Midwifery

September 17, 2011

Midwifery is the second oldest profession for women in the world. The practice of midwifery is documented in the Old Testament. The derivation of the word midwife means “with woman,” giving credence to the most enduring hallmark of midwifery which connotes a human presence during birth.

Exclusive of the North American continent, midwifery care for women has maintained a congruent path throughout history. Organized schools of midwifery have flourished across Europe through the centuries as far back as the 5th century BC when Hippocrates founded the first formal midwifery program. Countries across the world continue to recognize midwives as the caregivers of women, especially during parturition. Today’s midwife is very different from the one who counseled Moses’ mother to set him adrift in a basket upon the Nile, but her/his role in counseling women remains undaunted.

Midwifery came to America with the first colonists, although birth attendants existed among the Native Americans long before the continent was “discovered.” This new midwife initially had been trained in Europe or was indigenously apprenticed in America. It was Mary Breckinridge who, having been educated in England, brought the nurse midwife to the United States in the early 1920s to care for Appalachian women and their families in the state of Kentucky. In 1925, she opened the Frontier Nursing Service with nurse midwives who had also been educated in England. These British-trained nurse midwives were the first to practice in the United States.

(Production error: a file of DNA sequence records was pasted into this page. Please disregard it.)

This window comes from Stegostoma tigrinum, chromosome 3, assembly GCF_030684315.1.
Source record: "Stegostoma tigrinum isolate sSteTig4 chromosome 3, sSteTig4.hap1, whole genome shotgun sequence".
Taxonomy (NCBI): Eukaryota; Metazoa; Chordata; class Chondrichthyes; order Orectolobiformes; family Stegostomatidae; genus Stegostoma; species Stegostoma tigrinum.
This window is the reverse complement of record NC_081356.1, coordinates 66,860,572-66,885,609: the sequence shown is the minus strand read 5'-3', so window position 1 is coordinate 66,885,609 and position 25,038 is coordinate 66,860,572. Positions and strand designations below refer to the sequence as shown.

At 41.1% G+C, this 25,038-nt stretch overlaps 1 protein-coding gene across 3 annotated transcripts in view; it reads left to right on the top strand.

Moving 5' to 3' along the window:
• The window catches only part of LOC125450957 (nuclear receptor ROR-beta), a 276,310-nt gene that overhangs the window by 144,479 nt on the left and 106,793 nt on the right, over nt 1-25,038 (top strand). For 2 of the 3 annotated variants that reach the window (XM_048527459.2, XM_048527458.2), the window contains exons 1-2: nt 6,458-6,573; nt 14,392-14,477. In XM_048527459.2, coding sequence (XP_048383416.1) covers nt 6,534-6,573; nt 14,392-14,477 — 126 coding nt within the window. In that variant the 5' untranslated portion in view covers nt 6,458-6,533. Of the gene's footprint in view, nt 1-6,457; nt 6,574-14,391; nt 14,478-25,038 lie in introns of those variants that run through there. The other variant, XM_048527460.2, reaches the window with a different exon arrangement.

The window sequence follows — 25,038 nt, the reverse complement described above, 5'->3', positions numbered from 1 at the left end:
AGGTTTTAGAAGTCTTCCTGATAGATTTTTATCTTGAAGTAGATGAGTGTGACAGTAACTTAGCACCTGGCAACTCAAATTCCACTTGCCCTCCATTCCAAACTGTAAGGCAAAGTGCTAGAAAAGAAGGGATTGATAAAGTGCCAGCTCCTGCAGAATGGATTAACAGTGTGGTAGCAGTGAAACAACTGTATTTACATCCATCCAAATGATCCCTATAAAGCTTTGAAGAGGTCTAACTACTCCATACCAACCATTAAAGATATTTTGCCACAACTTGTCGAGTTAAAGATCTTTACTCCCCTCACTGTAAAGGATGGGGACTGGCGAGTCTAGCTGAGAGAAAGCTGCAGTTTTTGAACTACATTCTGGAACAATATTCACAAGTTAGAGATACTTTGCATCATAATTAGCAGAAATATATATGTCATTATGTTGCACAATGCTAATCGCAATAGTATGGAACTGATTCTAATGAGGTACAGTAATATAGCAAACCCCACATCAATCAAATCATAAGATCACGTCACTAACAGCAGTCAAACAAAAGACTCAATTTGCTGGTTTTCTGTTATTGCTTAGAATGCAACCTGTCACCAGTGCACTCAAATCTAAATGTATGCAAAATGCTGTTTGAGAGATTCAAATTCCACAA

In 1931, the first nurse midwifery educational program in the United States opened in New York City. It was called the Lobenstine Midwifery School and continues today as the State University of New York (SUNY) Downstate educational program. Currently there are over 40 nurse midwifery educational programs, and nurse midwives practice in all the 50 states. The number of graduates fluctuates each year, but usually over 400 graduate yearly. Currently, there are over 10,000 Certified Nurse Midwives in the United States, and over 7,000 belong to the American College of Nurse Midwives (ACNM). Ninety-five percent are women, and the majority practice in urban and suburban communities.

The American College of Nurse Midwifery was formed in 1955 and changed its name to ACNM when it merged with the Kentucky Association of Nurse Midwives in 1969. The ACNM sets the Standards for nurse midwifery/midwifery practice in the United States. Through the Division of Accreditation, the ACNM accredits its educational programs to ensure a single standard of education; the Certification Council provides the venue for national certification. Within the last decade, the ACNM has expanded its educational horizon and accredited a nonnurse midwifery educational route to practice. Individuals who select the nonnurse route to midwifery must possess a Bachelor of Science degree to be considered for admission. After acceptance they must successfully complete a bridge option which includes basic fundamentals of health care and the trends and ethics of today’s health care delivery system. These students then attend and complete the same accredited midwifery education program as their fellow registered nurse students.